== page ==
The Dawson Lounge is a pub in the city which is the envy of many, or at least a few others. This bar is the official holder of a coveted title that some of its competitors have bestowed upon themselves – and just like that cheeky last pint the narky barman begrudgingly sold you a half past last call – there may only be one.
The smallest pub in Dublin: The Lotts and The Confession Box may have vied for this title but you can take it on good authority from this claustrophobic and spatially unaware writer that The Dawson Lounge is the most diminutive of all the boozers in the capital. Passers-by need only observe the simple door with a tiny sign atop –which makes up the pub’s frontage – in order to recognise that no pub comes tinier than this. To enter this boozer one must follow in the footsteps of artists such as The Jam and Jamiroquai and Go Underground. Once of a subterranean disposition, punters have a limited choice of seats, if any choice at all. The lighting is as dim as you’d expect a windowless space to be. Dark wooden tones with deep reds make up the overall hue of the pub. Tasteful down-lit paintings occupy select wall space within the pub and overall it’s a pleasant-looking room.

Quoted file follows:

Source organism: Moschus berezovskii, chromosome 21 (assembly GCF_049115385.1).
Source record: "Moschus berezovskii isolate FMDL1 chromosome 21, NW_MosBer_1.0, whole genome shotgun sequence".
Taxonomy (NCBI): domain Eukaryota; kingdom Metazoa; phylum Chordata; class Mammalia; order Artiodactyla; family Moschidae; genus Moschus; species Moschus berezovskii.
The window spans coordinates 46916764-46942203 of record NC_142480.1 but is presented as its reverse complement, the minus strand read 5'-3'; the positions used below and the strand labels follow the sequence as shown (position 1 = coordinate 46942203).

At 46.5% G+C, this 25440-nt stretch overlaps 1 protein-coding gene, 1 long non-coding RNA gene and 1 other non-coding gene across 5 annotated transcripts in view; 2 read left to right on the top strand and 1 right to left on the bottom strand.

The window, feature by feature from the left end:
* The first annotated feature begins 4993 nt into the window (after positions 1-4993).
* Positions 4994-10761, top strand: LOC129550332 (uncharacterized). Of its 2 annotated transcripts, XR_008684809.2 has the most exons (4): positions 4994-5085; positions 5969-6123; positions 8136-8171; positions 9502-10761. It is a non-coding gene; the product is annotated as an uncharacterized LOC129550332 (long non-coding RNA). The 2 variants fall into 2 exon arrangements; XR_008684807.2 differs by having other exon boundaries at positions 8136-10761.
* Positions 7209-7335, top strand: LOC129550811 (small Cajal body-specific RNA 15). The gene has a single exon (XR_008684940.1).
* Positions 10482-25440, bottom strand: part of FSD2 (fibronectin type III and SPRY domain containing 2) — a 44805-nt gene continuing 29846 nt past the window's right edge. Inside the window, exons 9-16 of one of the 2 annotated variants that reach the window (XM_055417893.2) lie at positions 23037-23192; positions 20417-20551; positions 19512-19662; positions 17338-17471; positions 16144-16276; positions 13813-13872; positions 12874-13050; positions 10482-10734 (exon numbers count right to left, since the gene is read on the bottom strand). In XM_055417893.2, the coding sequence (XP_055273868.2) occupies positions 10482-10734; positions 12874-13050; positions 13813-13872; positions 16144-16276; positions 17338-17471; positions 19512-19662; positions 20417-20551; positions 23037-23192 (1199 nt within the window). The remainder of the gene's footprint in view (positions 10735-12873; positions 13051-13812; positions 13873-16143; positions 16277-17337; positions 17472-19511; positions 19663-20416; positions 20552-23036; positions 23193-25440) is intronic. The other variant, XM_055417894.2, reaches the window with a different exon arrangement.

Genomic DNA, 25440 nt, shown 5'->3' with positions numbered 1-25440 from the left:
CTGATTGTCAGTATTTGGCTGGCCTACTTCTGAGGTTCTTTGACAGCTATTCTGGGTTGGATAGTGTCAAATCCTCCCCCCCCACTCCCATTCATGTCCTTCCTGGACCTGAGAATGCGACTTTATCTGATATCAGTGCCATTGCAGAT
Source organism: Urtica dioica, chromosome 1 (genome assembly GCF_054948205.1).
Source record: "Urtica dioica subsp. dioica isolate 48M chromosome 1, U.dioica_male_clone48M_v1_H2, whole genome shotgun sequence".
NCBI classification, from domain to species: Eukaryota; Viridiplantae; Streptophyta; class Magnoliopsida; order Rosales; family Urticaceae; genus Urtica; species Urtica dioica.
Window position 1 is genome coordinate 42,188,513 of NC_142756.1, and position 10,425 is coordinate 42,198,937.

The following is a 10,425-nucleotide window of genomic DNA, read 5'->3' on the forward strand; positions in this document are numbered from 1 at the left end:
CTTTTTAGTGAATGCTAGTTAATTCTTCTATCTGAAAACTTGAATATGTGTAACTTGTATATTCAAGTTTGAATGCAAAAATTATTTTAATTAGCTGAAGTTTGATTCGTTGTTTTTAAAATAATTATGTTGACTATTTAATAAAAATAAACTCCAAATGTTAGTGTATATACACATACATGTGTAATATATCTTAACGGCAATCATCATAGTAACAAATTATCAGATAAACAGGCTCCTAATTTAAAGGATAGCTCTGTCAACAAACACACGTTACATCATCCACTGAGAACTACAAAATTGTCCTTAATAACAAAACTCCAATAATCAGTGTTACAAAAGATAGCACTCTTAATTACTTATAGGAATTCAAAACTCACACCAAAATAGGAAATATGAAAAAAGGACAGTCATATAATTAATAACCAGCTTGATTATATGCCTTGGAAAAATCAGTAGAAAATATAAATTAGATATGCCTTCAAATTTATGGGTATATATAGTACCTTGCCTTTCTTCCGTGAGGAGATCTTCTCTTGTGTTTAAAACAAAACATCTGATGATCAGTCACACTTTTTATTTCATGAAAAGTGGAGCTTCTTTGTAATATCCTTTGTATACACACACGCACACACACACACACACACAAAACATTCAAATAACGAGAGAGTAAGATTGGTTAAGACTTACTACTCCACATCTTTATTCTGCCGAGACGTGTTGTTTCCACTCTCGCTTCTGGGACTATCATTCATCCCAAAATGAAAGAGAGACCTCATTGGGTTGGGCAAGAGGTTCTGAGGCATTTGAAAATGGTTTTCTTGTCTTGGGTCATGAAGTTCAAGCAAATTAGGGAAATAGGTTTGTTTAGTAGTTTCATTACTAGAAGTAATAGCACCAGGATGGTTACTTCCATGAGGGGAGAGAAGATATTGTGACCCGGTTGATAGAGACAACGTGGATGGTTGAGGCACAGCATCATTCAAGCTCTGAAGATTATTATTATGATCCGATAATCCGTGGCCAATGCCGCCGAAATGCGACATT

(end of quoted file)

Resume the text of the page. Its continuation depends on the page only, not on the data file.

We found the WC to be a bit of a talking point too. We particularly liked the engineering of the cubicle door which is cleverly cut down the middle so that it can navigate its clearing without obstruction. The bar, too, makes good use of limited space, it being tucked neatly and efficiently into a small corner of the room. The pint we’ve always found to be of a high standard and the staff to be a good bunch too.
Overall we’re fairly keen on this shop. It’s good and cosy when you can catch a seat and it’s an experience having a scoop in such a small pub. It’s also the only bar of all those on Dawson St that’s worth drinking in.